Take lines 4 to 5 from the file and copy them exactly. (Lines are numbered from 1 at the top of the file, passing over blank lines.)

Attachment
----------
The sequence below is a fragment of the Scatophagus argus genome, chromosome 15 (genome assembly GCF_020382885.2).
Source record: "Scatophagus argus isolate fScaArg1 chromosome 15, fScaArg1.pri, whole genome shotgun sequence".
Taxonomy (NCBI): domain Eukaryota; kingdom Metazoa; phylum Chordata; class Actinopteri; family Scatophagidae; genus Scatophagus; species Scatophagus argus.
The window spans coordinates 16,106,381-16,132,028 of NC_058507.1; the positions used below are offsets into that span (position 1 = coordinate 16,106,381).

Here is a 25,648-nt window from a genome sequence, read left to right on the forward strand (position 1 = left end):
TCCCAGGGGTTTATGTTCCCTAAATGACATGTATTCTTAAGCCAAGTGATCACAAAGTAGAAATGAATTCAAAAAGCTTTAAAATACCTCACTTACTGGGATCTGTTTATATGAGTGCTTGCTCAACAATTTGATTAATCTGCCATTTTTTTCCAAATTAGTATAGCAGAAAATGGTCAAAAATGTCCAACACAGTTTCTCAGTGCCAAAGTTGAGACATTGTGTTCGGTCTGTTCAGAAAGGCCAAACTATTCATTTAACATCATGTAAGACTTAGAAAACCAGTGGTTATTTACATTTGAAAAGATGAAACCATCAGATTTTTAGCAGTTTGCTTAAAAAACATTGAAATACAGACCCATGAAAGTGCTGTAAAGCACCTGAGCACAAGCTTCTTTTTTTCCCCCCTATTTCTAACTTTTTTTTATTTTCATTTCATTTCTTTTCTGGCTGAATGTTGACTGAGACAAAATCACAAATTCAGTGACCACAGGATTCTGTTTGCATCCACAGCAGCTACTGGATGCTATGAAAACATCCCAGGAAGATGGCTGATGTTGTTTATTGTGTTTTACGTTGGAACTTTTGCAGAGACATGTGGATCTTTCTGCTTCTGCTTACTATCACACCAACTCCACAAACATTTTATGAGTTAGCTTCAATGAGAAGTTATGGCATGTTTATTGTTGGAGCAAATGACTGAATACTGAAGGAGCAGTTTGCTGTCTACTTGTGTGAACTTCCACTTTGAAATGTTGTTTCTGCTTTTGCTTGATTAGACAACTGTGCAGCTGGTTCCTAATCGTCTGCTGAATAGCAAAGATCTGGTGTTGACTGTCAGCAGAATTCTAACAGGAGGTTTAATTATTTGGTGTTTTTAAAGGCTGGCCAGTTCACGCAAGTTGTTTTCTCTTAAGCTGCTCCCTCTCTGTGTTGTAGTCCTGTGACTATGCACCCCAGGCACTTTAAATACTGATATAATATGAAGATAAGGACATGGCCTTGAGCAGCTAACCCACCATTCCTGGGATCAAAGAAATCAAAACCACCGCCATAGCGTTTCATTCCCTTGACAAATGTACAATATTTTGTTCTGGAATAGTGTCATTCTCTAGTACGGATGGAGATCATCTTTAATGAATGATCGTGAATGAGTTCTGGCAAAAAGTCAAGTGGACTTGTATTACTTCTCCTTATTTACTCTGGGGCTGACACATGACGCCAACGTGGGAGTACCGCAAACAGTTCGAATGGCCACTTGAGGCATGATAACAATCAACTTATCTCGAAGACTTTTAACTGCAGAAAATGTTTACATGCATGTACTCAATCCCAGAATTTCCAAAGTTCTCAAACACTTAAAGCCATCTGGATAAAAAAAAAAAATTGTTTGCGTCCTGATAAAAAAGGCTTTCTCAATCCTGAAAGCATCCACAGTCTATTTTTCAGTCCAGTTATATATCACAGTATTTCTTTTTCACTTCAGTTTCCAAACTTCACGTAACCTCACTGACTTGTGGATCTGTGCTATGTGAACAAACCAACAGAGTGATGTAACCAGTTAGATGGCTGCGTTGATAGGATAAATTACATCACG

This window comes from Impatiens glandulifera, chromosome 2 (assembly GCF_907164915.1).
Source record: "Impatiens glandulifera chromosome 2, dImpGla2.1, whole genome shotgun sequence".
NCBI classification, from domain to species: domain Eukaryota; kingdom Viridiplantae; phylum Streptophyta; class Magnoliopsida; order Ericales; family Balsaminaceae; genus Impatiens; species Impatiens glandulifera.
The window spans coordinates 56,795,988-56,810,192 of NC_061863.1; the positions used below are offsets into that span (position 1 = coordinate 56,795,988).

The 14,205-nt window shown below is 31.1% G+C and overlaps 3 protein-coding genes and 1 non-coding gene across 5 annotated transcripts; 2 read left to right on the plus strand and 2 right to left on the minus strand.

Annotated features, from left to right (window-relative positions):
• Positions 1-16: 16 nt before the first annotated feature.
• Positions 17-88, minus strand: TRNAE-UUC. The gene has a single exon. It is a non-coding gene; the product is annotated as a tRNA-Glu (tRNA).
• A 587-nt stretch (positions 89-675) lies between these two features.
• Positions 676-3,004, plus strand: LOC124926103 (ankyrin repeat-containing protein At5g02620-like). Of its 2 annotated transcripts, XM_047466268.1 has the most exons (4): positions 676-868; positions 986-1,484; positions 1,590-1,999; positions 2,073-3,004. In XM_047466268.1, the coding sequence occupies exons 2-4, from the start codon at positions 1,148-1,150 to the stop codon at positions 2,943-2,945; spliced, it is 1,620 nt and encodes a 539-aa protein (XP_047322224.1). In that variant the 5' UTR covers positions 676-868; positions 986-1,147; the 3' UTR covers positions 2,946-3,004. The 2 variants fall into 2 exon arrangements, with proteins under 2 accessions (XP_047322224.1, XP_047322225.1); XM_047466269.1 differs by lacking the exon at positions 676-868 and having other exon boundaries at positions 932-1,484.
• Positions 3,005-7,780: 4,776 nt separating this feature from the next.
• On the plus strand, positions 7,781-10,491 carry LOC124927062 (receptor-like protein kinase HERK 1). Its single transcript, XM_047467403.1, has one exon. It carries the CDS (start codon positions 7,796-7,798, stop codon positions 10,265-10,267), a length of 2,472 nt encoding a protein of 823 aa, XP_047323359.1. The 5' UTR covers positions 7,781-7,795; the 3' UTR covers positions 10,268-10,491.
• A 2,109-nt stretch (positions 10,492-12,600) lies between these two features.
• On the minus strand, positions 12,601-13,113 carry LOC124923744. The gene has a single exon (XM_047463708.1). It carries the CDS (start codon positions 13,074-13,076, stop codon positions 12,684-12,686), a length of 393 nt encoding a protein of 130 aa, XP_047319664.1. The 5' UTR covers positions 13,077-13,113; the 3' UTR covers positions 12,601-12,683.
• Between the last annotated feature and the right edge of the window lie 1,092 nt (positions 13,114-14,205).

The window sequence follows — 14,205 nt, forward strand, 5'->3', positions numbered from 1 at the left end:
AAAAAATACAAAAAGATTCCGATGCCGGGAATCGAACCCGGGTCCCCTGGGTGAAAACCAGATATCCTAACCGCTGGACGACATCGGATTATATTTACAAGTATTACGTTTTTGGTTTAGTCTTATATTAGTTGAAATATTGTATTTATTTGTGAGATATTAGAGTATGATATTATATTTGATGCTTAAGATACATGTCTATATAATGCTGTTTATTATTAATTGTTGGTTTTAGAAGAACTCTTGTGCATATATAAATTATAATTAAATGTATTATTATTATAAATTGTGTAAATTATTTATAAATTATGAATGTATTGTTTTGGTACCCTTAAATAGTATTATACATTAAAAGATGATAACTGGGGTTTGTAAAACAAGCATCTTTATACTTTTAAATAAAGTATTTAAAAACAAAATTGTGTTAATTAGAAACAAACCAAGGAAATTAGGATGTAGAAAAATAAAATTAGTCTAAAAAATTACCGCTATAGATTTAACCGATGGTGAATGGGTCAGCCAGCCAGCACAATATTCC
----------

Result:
The window spans coordinates 16,106,381-16,132,028 of NC_058507.1; the positions used below are offsets into that span (position 1 = coordinate 16,106,381).

Here is a 25,648-nt window from a genome sequence, read left to right on the forward strand (position 1 = left end):